How the Founder of Unigo Emailed His Way onto The Wall Street Journal
Jordan Goldman’s essential business development philosophy is this: Before you impress, first you must pester.
The 31-year-old Goldman delivered that message on Wednesday in front of a standing-room only crowd during a breakout session at Inc.’s 2014 Growth conference in Nashville.
In the talk, titled “Strategic Partnering for Fun and Profit,” founder of university and college review site Unigo explained how he secured partnerships with the Wall Street Journal, U.S. News & World Report, and ABC News--all within 12 months of his website’s existence, without knowing a single soul at any of those organizations. The short answer? Lots and lots of emails.
“I was an English major with no business experience, who started this company out of nowhere," says Goldman, who relied heavily on Facebook and LinkedIn to land meetings. "A personal connection helps if you have one, but aggressively berating people until they take a meeting works just as well.”
Here are four of Goldman's other top startup hacks:
Never Stop Messaging
Early on, Goldman scored a big coup: a deal to put his columnists’ content on the Wall Street Journal’s website. His method was a study in persistence: Using LinkedIn, he found 20 staffers at the business paper's website whom he thought might be interested in putting one of his site’s columnists online. No one responded. So, he wrote 20 more people. Several months later, he finally got in to see someone. After that, “it snowballed,” he says.
Patience was everything. Goldman says he generally expects big meetings to take several months to line up. He lets the constant rejection and radio silence roll right off his back. After all, he says, “when someone reaches out to me again and again, a I’m not annoyed. I’m impressed. That person is resilient. If they follow up again and again, they’re going to follow up on their promises.”
Tug at Their Heartstrings
To increase the chances of a response, Goldman encouraged the entrepreneurs in the crowd to play on their personal stories. “You’re selling you’re story as much as you’re selling your concept,” he says. “If they’re refusing to answer you again and again, they need to feel like they’re not just rejecting an idea but turning down an ambitious person who’s putting their hearts and hopes and dreams into this concept. That carries weight. People feel bad turning down that person for the 5th time.”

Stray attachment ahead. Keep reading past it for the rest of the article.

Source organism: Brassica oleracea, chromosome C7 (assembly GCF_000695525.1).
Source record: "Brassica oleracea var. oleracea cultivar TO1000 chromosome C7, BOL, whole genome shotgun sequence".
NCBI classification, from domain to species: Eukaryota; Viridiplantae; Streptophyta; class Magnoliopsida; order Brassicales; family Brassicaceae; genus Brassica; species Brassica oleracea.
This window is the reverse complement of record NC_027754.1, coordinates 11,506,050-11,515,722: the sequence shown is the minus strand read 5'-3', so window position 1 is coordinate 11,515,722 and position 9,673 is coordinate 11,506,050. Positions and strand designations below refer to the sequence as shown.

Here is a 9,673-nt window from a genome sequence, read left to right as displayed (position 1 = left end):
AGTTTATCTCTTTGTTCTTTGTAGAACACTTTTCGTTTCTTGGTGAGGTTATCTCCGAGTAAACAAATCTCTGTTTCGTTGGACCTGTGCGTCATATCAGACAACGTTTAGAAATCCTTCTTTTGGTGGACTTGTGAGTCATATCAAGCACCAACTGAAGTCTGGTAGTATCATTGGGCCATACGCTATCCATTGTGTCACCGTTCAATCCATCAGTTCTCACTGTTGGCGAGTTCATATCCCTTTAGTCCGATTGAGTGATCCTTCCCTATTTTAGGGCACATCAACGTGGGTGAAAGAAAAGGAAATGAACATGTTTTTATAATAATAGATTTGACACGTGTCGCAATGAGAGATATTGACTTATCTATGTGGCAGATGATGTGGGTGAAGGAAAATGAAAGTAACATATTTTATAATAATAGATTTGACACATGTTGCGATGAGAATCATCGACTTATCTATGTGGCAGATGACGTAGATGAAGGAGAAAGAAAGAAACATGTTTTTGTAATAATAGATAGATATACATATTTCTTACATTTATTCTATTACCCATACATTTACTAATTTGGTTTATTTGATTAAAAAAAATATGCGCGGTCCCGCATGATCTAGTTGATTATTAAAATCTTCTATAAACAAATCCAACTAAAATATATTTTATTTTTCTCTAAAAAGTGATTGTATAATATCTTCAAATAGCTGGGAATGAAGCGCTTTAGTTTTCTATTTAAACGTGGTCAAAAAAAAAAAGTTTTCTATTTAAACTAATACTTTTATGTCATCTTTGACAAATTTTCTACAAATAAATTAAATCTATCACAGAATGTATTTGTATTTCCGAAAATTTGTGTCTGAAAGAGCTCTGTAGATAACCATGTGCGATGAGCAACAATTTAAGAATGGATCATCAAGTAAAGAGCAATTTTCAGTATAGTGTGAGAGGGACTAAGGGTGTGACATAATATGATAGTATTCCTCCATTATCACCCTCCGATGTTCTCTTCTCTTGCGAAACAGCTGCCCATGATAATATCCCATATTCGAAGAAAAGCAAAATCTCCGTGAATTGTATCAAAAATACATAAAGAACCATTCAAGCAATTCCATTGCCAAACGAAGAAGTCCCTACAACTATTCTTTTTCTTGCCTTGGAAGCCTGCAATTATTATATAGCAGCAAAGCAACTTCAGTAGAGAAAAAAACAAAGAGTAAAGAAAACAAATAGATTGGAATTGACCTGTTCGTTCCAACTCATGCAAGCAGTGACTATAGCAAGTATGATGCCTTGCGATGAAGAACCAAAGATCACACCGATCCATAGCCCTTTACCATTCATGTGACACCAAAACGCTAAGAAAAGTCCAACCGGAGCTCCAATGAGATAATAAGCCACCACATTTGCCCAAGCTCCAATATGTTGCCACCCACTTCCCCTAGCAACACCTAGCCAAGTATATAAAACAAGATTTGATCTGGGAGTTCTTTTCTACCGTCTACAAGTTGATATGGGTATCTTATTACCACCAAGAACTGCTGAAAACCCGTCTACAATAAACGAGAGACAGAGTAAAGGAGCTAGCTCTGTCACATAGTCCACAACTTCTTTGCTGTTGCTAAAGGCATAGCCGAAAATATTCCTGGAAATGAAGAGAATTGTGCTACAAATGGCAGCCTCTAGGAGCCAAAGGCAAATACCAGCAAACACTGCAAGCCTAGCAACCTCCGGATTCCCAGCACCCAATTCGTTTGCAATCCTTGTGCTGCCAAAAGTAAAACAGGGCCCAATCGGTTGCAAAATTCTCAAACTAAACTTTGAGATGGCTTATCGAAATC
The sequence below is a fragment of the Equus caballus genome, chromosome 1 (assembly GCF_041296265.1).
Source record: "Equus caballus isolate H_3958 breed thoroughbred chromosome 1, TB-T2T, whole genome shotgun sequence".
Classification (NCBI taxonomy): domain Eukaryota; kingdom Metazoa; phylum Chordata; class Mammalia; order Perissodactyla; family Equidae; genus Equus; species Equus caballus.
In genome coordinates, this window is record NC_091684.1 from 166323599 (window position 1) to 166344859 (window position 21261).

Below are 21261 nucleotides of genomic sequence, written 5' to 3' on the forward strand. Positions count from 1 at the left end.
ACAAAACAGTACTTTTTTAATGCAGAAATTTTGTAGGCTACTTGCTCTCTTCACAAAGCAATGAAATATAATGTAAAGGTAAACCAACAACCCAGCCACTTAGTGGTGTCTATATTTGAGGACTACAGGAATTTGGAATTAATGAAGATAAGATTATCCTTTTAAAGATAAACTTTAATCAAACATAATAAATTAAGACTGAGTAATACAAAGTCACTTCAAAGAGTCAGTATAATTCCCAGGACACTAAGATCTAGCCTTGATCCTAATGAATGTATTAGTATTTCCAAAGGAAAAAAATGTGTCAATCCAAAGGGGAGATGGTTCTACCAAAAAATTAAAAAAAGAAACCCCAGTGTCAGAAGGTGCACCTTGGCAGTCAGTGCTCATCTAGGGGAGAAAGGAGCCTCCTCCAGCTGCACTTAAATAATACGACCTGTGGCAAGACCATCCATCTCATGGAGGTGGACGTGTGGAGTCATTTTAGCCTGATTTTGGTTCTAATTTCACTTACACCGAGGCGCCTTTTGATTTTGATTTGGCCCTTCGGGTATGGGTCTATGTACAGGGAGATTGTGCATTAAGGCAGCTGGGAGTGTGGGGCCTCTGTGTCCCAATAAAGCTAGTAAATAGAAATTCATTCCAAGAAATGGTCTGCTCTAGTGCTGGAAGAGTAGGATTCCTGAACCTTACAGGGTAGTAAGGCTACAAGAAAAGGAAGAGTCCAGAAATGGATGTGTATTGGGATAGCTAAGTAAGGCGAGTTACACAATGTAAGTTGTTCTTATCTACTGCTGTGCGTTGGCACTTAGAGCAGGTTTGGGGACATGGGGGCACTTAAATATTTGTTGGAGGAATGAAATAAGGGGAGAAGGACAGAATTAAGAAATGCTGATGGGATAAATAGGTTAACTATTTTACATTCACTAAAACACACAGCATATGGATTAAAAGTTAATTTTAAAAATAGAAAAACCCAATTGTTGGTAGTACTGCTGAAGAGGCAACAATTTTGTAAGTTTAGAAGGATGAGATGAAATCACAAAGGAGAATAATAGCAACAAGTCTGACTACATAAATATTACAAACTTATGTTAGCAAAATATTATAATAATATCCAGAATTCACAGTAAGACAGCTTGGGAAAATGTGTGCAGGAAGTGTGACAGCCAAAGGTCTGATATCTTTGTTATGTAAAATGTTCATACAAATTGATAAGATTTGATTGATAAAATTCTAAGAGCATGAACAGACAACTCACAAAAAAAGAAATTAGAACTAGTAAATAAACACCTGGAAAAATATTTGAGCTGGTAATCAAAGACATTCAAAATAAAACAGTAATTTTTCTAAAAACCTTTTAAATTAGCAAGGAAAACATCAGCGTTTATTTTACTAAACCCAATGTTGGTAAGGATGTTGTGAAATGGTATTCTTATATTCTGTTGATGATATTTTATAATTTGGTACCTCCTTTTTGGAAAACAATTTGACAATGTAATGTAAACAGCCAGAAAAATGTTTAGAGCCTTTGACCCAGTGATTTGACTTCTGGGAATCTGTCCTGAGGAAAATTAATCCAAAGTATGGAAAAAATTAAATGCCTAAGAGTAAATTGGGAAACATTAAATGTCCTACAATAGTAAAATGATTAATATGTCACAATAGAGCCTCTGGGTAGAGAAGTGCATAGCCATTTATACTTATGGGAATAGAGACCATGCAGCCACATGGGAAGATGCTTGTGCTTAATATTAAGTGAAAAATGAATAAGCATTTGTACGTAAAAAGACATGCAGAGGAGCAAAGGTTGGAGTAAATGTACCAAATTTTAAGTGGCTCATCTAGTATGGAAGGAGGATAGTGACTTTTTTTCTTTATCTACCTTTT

Goldman often seeks out older alums of his college (in his case, Wesleyan University) for help--playing on their affection for the school. “They need to feel like you're someone they can imagine in their head. Maybe that sounds manipulative, but you've got to use what you got.”
Make Them Feel (and Look) Like a Genius
When Goldman gets to the meeting, he spends less time thinking about what’s in it for him, and more time thinking about how he can make his offer seem like a slam dunk for the other side. “Pitch it in a way that makes them feel like it helps their business disproportionately to what you get,” Goldman says. “Both parties, in a good business deal, feel like they cheated the other one.”
At big companies, business development people have one job: Find promising opportunities, and bring those opportunities to their bosses, Goldman says. With that in mind, he always thinks about what challenge he’ll solve for them, and then how his solution in particular will save them money. When he arrives, he brings in slick presentation materials--the kind of thing the Biz Dev guy can turn around and present to his boss.
When he pitched U.S. News and World Report, he gave them the following offer: Each week, he’d give them a column written by a top college admissions officer for free. They could keep 100 percent of the ad revenue. He just wanted the exposure. That deal gave him even more traffic back to his site, and it also gave college counselors a reason to want write for his site in the first place.
Outsource the Tedium
To free up his time, Goldman used outsourcing sites for administrative tasks including Mechanical Turk, Zirtual, and 99designs, so he could eliminate the tedium from his life, and let him focus on deals. “When you’re running your own business, your most valuable asset is your time.”
For example, before heading to a big conference, Goldman says he, like many people, tries to get his hands on an attendee list. But then, using Amazon’s outsourcing website Mechanical Turk, he hires someone to Google all of the names and input who they are and what their company does into a spreadsheet. Then he hires someone else to highlight which people could be relevant to his company. Then he gets to work figuring out how he’ll meet and pitch them.
And once he leaves for the conference? He puts his apartment on short-term rental site Airbnb so he can make money while he’s gone. Or rather, he hires someone on task site TaskRabbit to handle the Airbnb posting for him.
But first and foremost, Goldman stresses that he’s always trying to find the next person who can help him build his business, in new and interesting ways. “It might be a year before you get a partnership, and annoying people is going to be the longest part of the process,” Goldman says. “But once you’re in the door, you’re in the door. And once you’ve impressed them? You will find ways to work together.”